"Why are you crying?" the mother asked her child who had come of voting age. It was Election Day.

"I can't decide!"

"Why can't you decide?"

"I don't know who to vote for today for president of the United States.

What? But you graduated with honors from all your courses on how to vote for president," exclaimed the mother, dumbfounded.

"Biology taught you vacant stares are a symptom of emptyheadedness; history, that if they used the word 'arms' they liked war, and if they did not, they favored the country going down the drain like the Roman Empire. In political science you learned to sight callouses on their hands for hidden streaks of communism; the fashion class showed you how to judge their clothes so you wouldn't vote for a superficial gadabout.

"You have been drilled constantly in math so in their speeches they can't floor you with numbers. All these things you have learned. So why are you crying?"

"Yes, that is true, but now it's all useless to me," said the child forlonly "I can hardly tell the differerence between them anymore. And worse, their speeches sound alike, too. And they are using idential words. When I listen to one it is the same as listening to the other. I have decided not to vote."

Suddenly the father burst in the door. "Did you hear that the candidates look alike? No one can tell the difference anymore.No one is voting."

The mother stared at the father, then ran over to the TV and turned it on.

". . . I repeat, in case you've just turned your TV sets on," said the announcer, "that since the candidates have now become identical, no one is voting. Booths are emtpy everywhere. Free meals and movies have been set up at all polls to tempt the public and businesses have close early to encourage the working people to go."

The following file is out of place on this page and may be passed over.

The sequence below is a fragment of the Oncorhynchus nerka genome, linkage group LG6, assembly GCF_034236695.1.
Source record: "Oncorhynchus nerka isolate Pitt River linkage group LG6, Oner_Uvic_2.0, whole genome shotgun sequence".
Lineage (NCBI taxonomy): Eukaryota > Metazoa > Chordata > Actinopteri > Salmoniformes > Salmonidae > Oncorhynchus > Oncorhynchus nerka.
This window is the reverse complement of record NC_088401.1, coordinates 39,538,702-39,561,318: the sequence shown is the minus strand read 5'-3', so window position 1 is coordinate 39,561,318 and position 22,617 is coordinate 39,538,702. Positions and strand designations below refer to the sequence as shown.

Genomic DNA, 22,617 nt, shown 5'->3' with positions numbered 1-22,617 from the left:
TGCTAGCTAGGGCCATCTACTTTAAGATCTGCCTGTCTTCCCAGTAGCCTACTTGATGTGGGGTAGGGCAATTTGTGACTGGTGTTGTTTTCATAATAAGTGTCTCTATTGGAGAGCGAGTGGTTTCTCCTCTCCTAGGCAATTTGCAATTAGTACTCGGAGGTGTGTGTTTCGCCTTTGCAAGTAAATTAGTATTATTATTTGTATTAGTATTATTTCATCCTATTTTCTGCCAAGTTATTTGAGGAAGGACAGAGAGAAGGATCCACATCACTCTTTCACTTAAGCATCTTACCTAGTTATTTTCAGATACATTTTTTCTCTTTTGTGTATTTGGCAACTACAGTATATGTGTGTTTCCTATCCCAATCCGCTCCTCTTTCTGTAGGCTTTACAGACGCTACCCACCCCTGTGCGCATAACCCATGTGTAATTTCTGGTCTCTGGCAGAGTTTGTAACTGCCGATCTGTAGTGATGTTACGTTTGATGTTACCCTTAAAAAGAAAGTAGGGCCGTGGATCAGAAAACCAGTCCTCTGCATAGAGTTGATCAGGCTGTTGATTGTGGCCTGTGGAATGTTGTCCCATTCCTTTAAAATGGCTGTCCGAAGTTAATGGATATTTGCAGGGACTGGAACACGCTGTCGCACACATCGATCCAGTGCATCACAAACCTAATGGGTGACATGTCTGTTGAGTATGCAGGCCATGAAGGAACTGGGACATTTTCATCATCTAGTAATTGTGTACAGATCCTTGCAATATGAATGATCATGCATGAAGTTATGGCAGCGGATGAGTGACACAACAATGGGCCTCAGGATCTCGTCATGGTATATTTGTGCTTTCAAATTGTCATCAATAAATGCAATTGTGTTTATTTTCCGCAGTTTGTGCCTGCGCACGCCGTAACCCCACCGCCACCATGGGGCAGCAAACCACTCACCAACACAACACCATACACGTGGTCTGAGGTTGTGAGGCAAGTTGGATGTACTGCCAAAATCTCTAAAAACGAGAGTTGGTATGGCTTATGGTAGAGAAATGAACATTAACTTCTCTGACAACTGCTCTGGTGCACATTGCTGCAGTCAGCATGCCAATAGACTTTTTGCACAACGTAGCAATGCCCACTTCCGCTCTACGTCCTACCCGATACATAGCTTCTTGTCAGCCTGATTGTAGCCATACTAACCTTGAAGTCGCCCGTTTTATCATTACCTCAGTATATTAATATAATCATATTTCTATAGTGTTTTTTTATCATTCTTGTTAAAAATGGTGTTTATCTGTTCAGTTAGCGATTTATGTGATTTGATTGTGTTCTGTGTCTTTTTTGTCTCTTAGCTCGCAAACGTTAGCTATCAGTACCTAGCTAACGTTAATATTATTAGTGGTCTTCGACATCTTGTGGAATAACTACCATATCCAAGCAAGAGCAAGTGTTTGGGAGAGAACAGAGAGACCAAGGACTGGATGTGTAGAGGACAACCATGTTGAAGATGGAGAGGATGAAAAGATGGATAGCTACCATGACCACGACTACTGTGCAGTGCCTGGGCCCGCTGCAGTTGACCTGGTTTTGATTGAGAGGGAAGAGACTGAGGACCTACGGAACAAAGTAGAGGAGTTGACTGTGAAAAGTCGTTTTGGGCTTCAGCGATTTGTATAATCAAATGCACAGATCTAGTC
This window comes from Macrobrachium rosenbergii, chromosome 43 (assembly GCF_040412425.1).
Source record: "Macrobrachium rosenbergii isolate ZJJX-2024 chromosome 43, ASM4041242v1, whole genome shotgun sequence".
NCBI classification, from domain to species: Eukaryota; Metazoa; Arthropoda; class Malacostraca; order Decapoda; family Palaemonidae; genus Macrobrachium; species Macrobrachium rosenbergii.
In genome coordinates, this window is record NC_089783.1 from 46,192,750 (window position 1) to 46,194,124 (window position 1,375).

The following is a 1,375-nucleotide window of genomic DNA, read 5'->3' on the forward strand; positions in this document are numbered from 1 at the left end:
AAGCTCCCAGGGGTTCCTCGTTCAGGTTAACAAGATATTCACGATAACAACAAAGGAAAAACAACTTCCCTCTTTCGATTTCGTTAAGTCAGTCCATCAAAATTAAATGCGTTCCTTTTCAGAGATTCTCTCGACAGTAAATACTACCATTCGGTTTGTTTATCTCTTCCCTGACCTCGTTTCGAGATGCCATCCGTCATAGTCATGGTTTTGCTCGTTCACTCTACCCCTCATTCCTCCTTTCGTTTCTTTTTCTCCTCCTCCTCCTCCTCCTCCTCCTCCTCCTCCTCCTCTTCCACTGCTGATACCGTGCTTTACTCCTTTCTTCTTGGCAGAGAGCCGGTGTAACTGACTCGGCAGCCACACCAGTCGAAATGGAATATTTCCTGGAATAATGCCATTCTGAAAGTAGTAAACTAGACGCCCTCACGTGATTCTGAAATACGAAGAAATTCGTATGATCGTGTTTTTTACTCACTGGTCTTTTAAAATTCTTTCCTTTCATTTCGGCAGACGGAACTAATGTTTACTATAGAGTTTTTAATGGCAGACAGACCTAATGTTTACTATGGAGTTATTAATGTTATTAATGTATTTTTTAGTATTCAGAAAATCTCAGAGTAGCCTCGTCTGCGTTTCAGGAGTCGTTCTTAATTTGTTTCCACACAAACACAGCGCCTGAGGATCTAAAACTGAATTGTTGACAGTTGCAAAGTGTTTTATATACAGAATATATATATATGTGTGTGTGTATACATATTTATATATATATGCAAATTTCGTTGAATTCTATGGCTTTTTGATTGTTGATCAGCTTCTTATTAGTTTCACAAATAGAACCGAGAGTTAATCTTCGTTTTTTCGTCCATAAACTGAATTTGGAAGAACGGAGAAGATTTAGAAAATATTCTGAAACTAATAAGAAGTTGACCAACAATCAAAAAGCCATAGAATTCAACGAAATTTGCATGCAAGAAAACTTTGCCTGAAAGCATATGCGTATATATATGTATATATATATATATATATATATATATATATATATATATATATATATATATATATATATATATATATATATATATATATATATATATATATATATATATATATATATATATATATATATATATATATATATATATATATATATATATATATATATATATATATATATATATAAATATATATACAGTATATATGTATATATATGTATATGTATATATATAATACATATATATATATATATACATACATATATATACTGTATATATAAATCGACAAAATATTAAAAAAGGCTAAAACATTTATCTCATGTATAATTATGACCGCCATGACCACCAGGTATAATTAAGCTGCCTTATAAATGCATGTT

The announcer wiped his brow: "Folks, there are a lot of people at the polls, but they're going to the movies and eating."

"Well, since I'm not going to vote, I want to go the movies," said the child. "Let's go to the polls."

"Since I can't decide on who to vote for either, I agree," echoed the mother. "Anyway, I don't feel like fixing dinner."

At their neighborhood polls the family saw all their friends eating dinner, waiting for the next film to start. Everybody shook their heads in dismay as they watched the giant TV in front of the room constantly flashing pictures of empty booths all over the country.

One friend said, "All these years of voting experience that I could put to use in deciding -- and now they look alike. If I can't decide, then who can?"

Said an intellectual friend of the child's, "I don't care if they look alike. It's the identical words that put me off. And how can I vote for either one if even their voices sound the same?" o

Said the father's friend, "I like a man in a good business suit. Those of the candidates are rumpled, and identically so. That holds my vote back."

A friend of the mother's: "Looking equally tired as they do, neither one will find the strength to continue liberating us."

Suddenly the room was quiet, the announcer came on TV. "Folks, the polls are closing in just five minutes and I'm told that at one of them in this country someone has entered a voting booth."

On the screen flashed a voting booth and clearly someone was inside. Reporters and TV cameras surrounded the booth waiting for the person to exit. There was silence all over the country as everyone watched. At last the curtain parted with a decided whir from the automatic curtain rod.

"Who are you?" someone asked. "Yes, who are you?" everyone repeated, because its coat collar was turned up and it was wearing a wide brimmed hat.

"I am the Deciding Vote. I have just decided for all of you."